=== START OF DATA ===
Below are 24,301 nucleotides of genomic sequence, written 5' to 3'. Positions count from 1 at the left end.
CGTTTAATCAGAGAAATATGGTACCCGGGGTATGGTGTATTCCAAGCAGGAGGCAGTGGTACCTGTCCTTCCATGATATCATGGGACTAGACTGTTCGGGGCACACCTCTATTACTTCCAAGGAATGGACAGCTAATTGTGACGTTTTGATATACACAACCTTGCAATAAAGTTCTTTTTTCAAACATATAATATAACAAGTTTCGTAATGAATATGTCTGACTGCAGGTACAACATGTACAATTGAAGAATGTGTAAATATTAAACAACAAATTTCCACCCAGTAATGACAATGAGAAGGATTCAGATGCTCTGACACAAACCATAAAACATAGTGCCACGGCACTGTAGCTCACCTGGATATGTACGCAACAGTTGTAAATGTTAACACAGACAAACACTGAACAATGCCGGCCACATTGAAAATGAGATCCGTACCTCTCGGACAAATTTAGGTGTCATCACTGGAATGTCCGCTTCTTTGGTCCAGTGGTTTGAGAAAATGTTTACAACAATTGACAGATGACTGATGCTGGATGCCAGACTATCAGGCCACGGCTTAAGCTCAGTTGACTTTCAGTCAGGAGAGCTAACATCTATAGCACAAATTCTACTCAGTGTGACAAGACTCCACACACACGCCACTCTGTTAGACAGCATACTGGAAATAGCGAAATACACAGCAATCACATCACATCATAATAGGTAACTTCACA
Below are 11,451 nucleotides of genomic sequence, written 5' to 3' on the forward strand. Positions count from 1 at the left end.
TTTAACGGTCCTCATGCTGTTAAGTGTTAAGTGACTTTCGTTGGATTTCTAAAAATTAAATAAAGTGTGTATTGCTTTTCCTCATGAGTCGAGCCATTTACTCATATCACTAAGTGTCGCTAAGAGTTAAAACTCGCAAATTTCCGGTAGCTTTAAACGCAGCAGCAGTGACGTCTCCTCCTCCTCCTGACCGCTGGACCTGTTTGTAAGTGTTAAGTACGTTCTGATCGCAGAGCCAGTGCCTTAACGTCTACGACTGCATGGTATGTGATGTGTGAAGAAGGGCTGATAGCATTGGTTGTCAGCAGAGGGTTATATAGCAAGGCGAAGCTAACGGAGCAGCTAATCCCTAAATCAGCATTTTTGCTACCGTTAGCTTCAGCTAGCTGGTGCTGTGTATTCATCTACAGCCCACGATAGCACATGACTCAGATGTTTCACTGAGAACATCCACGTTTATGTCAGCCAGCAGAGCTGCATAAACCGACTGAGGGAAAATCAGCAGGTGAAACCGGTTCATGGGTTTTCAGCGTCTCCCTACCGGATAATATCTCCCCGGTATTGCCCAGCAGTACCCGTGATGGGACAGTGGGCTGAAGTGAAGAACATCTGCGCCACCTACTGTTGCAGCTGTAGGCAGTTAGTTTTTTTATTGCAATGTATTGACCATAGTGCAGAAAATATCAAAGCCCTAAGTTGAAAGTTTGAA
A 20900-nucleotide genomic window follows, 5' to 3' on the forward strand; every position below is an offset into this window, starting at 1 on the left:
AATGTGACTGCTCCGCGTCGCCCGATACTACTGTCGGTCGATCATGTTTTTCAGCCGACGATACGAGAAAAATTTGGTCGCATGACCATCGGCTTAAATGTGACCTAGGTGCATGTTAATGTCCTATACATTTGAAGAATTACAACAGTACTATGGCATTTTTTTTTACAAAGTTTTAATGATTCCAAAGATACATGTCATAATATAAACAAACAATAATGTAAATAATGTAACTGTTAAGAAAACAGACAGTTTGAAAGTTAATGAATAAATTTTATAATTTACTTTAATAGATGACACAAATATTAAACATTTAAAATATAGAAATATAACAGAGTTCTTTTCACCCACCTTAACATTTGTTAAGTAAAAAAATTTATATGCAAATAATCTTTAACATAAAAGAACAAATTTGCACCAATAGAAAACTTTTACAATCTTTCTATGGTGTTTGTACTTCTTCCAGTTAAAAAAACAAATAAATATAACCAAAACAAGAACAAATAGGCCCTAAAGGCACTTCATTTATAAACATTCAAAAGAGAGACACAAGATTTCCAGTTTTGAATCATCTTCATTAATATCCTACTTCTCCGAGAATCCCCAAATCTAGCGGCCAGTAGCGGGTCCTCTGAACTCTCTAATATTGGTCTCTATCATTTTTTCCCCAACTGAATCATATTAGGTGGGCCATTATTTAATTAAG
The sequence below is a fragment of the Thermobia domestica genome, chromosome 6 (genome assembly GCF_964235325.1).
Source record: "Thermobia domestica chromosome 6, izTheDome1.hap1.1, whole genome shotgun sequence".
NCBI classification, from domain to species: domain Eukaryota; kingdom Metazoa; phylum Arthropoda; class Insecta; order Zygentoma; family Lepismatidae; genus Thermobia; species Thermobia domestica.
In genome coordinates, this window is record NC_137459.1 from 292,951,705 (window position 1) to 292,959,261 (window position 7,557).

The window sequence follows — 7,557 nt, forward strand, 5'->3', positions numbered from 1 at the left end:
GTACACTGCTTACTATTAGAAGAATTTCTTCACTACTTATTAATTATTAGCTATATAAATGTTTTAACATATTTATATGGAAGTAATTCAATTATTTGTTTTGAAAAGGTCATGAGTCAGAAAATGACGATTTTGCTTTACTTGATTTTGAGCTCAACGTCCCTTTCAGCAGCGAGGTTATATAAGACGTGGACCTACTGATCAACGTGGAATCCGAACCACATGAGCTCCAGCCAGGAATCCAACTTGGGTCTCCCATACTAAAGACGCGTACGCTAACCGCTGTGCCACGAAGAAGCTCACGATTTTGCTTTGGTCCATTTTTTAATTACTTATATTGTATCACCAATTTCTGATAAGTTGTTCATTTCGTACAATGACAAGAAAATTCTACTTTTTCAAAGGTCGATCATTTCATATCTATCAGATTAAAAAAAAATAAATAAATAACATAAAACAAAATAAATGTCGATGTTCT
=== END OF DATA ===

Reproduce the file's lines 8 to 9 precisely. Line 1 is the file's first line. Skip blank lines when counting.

Source record: "Thermobia domestica chromosome 6, izTheDome1.hap1.1, whole genome shotgun sequence".
NCBI classification, from domain to species: domain Eukaryota; kingdom Metazoa; phylum Arthropoda; class Insecta; order Zygentoma; family Lepismatidae; genus Thermobia; species Thermobia domestica.